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‘Claudia. 4 years’ © Julia Schönstädt

Statement of Being by Julia Schönstädt is a series of portraits and interviews with prisoners in Germany. According to Fotografia Magazine — which is running a series of six portraits currently — Schönstädt’s aim is “to dispel the stigma of the criminal and simply make the subject human.”

Schönstädt has worked with subjects of different age, gender, race and criminal prosecution. Some are sympathetic characters, others less so. Three women in their fifties are  addicted to drugs; two see it as a problem, the other not. Harry is only 23 and doesn’t really seem to care if he goes back to prison or not. Then there’s the older guys who seem to be reforming themselves or aging out the game.

Most of the statements are insightful and honest. For example, when asked if prison helps people, Claudia (above) weighs her owns needs against those of others. There was positives for Claudia in the mere fact she was forced to come off drugs, but she accepts without that small mercy, prison is roundly a tough, tough place for most:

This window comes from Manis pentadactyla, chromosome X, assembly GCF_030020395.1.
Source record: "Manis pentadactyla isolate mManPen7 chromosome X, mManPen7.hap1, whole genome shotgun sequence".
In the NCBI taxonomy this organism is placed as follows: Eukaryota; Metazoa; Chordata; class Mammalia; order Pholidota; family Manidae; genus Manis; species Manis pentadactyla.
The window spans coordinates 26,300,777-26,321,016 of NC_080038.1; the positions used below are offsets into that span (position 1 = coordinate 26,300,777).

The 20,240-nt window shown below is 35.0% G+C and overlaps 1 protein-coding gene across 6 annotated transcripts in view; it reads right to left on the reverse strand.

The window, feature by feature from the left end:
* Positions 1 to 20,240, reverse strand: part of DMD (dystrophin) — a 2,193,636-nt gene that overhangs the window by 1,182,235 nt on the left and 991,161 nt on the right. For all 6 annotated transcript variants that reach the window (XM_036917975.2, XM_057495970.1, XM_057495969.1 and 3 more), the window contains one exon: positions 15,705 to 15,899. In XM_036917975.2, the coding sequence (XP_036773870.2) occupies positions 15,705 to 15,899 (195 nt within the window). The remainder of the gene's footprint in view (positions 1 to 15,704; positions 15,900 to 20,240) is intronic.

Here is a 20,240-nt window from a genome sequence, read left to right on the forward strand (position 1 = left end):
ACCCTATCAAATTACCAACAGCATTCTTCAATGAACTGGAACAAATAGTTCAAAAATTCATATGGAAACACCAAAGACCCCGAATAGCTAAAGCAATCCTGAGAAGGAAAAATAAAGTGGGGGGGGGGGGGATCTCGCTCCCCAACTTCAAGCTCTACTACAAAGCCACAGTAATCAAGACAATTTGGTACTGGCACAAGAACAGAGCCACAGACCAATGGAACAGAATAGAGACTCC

I know that I was in a personal situation where prison gave me space to breathe at first. If I would be torn out of my normal life now, and that can happen to anyone, that they get falsely accused, I would probably find that very traumatic. You are very helpless. You have very few possibilities to influence or shape things. You are completely dependent on the good will and concession of the officers. And part of it is also always luck, depending on what kind of people you will be put together with, and the groups that form. I think for a person who isn’t in an emergency situation as I was in, this is very dark.”